The smell of alcohol on a driver's breath alone can be sufficient to create a reasonable suspicion.[3]

Where an officer states there is a sign of slurred speech but fails to provide details on what words were slurred, this can be used against the reliability of the evidence.[4]

Determination of impairment is on an objective standard of “an ordinary citizen” or a “reasonable person”. Observations to consider include:[5]

  1. evidence of improper or abnormal driving by the accused;
  2. presence of bloodshot or watery eyes;
  3. presence of a flushed face;
  4. odour of an alcohol beverage;
  5. slurred speech;
  6. lack of coordination and inability to perform physical tests;
  7. lack of comprehension; and
  8. inappropriate behaviour.

The odour of alcohol originates from the non-alcoholic content of the drink. There is no relationship between the amount of alcohol consumed and the odour. A stronger odour tends to show more recent consumption. [6]

  1. R v Forsberg, [2000] Sask. J. No. 154, 2000 CanLII 19589 (SK PC)
  2. R v Butchko, 2004 SKCA 159 (CanLII)
    R v Skwarchuk, [2010] A.J. No. 894 (Alta. P.C.), 2010 ABPC 238 (CanLII)
    R v Lindsay 1999, 134 CCC (3d) 159, 1999 CanLII 4301 (ON CA)
    R v Gilroy, 1987 ABCA 185 (CanLII), [1987] A.J. No. 822
    R v Mowat, 2010 BCPC 430 (CanLII) at para 10
  3. R v Lindsay, 1999 CanLII 4301 (ON CA), (1999), 134 CCC (3d) 159 (Ont. C.A.)
    R v Butchko, 2004 SKCA 159 (CanLII)
  4. eg. R v Hizsa, 2011 ABPC 358 (CanLII) at footnote 8 and para 14
  5. R v Landes 1997 CanLII 11314 (SK QB) at 16
  6. R v Landes (T.), 1997 CanLII 11314 (SK QB) at para 21

Limitation on evidence collected during roadside test

The right to retain counsel under s. 10(b) is effectively suspended during the roadside demand.[1] The trade-off of this is that the test results can only be used to provide grounds of arrest and demand under s.254(3).[2] Alternatively, where the tests and statements constitute the actus reus of the offence.[3] Otherwise, the evidence is inadmissible. This includes for the use of credibility.[4]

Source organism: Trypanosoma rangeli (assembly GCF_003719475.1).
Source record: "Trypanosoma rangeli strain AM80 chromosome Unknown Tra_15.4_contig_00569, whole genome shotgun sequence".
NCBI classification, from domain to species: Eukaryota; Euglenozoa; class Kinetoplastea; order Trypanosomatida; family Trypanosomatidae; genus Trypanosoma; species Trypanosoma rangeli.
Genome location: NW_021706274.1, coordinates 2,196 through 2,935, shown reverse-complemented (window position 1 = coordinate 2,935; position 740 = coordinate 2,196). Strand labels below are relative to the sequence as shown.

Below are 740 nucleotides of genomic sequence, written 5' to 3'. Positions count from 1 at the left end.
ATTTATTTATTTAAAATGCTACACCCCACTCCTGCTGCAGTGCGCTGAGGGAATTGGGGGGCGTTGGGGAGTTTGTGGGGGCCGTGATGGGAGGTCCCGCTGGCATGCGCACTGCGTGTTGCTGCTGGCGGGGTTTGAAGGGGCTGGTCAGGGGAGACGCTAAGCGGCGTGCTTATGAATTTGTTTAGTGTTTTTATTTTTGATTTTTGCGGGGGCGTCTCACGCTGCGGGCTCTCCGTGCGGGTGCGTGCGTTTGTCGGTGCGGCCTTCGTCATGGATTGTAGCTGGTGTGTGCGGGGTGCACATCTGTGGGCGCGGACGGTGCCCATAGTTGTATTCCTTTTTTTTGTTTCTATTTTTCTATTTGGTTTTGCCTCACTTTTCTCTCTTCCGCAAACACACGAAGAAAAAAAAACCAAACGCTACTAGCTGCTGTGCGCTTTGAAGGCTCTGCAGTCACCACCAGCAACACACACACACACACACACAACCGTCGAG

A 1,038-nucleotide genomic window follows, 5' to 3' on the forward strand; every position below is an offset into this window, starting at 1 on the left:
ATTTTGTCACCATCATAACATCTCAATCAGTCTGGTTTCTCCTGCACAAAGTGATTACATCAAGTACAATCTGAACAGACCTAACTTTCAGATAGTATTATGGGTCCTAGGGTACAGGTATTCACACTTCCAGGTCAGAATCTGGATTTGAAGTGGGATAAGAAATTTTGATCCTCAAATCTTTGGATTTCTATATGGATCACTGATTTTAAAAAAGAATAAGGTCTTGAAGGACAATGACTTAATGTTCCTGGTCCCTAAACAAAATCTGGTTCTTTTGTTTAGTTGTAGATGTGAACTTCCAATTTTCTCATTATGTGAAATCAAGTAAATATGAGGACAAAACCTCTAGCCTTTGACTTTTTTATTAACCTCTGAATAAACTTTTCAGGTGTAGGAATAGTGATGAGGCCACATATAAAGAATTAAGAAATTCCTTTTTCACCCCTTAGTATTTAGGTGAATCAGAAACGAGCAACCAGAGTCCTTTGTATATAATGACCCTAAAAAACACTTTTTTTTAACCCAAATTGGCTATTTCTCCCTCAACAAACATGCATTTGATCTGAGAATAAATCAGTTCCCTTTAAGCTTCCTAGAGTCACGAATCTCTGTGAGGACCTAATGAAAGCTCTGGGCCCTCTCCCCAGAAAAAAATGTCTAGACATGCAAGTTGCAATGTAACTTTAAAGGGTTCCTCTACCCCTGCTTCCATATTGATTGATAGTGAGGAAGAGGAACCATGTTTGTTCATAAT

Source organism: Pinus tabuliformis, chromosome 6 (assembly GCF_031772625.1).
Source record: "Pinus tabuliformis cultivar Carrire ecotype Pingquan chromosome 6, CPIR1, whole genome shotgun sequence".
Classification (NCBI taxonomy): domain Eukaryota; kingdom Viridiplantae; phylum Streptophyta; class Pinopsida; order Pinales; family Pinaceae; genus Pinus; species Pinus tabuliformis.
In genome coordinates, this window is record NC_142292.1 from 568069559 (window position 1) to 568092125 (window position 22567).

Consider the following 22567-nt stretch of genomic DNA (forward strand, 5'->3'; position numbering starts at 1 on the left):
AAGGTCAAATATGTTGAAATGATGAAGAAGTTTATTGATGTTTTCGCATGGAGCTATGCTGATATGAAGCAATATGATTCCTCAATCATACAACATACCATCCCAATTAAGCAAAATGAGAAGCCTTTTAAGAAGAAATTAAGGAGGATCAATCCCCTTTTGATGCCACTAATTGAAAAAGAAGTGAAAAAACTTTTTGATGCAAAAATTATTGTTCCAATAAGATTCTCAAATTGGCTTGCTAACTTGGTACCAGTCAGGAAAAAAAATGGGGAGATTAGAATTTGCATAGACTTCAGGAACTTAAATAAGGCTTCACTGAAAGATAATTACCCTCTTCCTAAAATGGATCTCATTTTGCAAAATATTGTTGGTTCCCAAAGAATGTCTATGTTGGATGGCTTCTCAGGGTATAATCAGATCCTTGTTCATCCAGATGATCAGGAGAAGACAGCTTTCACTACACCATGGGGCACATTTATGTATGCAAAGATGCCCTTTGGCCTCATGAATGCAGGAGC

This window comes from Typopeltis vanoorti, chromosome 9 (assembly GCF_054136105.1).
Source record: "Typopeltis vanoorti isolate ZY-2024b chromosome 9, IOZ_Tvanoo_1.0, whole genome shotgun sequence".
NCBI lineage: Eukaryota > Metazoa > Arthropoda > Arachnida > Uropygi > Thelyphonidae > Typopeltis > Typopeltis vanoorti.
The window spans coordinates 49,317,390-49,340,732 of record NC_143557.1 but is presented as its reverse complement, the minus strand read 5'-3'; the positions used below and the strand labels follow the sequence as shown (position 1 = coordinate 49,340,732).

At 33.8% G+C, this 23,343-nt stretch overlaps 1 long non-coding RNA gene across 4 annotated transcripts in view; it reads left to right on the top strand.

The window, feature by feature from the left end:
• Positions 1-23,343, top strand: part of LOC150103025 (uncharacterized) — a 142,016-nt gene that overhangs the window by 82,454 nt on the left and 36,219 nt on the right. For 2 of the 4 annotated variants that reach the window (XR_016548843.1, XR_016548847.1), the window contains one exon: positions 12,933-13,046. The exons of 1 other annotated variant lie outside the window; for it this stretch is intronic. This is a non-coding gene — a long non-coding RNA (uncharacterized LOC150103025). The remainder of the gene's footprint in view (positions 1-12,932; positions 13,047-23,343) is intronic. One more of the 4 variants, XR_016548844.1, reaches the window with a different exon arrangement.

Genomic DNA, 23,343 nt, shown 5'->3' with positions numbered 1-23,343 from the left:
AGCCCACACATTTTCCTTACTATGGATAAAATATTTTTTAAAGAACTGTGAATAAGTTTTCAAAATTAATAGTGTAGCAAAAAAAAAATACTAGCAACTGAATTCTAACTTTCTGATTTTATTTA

1. This violation of s.10(b) was saved under s.1 due to operational necessities of the roadside testing regime.
    See the roadside “trilogy”: R v Elias and Orbanski, 2005 SCC 37 (CanLII), [2005] 2 SCR 3, (2005), 196 CCC (3d) 481 at para 58 (S.C.C.) per Charron J
    R v Milne, 1996 CanLII 508 (ON CA), (1996), 107 CCC (3d) 118 (Ont. C.A.) per Moldaver JA
    R v Coutts, 1999 CanLII 3742 (ON CA), (1999), 136 CCC (3d) 225 (Ont. C.A.) per Moldaver JA
  2. R v Bleta, 2012 ONSC 1235 (CanLII) at para 5
  3. See: R v Rivera, 2011 ONCA 225 (CanLII), (2011), 270 CCC (3d) 469 (Ont. C.A.) per Laforme JA
    R v Stapleton, (1982), 66 CCC (2d) 231 (Ont. C.A.)(*no link)
    R v Hanneson, (1989), 49 CCC (3d) 467 (Ont. C.A.)(*no link)
    R v Ha, 2010 ONCA 433 (CanLII)
  4. Summarized R v Bijelic, 2008 CanLII 17564 (ON SC), (2008), 77 W.C.B. (2d) 118 at para 31 (Ont. S.C.J.)

Screening Demand

A typical screening request will go as follows:

Approved screening Device Demand

"I demand that you forthwith provide me with a sample of your breath, suitable for analysis by an approved screening device, and to accompany me to <location of ASD> for the purpose of obtaining a sample of your breath. Should you refuse this demand, you will be charged with the offence of refusal.
Do you understand?"


A proper screening demand engages "an immediate response by the person to whom that demand is addressed".[1]

The demand does not have to be given by the officer first on scene. It can be an officer who arrives later on and is informed of the investigation.[2]

The person who makes the demand must be the person who forms the reasonable suspicion.[3]

For discussion on the requirements of a valid demand, see: Breath Sample Demand

  1. R.v.Megahy, 2008 ABCA 207 (CanLII) at para 15 per Martin JA
  2. R v Telford, 1979 ABCA 244 (CanLII), (1979), 50 CCC (2d) 322 (Alta. C.A.) per Morrow JA
  3. R v Klassen, 2004 ABPC 89 (CanLII) per Allen J

Timing of Screening Sample ("forthwith")

Access to Counsel

The right to retain counsel under s. 10(b) is effectively suspended during the roadside demand.[1]Consequently, the is no right to counsel before or during the administration of the screening device so long as it is being properly administered.

However, if any of the requirements for a valid screening demand are not met, such as a failure to use the screening device "forthwith", will render the demand invalid and so will revoke the s. 10(b) rights suspension and consequently result in a breach of 10(b).[2]

Depending on the jurisdiction, a person cannot be required to do a "field sobriety test" without first being informed of the right to counsel.[3]

See Right to Counsel

  1. This violation of s.10(b) was saved under s.1 due to operational necessities of the roadside testing regime.
    See the roadside “trilogy”: R v Elias and Orbanski, 2005 SCC 37 (CanLII), (2005), 196 CCC (3d) 481 at para 58 (S.C.C.)
    R v Thomsen, 1988 CanLII 73 (SCC), (1988), 40 CCC (3d) 411 (S.C.C.)
  2. R v Grant, 1991 CanLII 38 (SCC), (1991), 67 CCC (3d) 268 (S.C.C.)
    R v Debaie, 2000 CanLII 7309 (NS PC)
  3. R v Baroni, 1989 CanLII 195 (NS CA)

Approved Screening Device

The key requirement is that the officer had a subjective belief that the device was an approved screening device.[1] A description of the device as listed in the Code will usually suffice and a statement of belief.[2]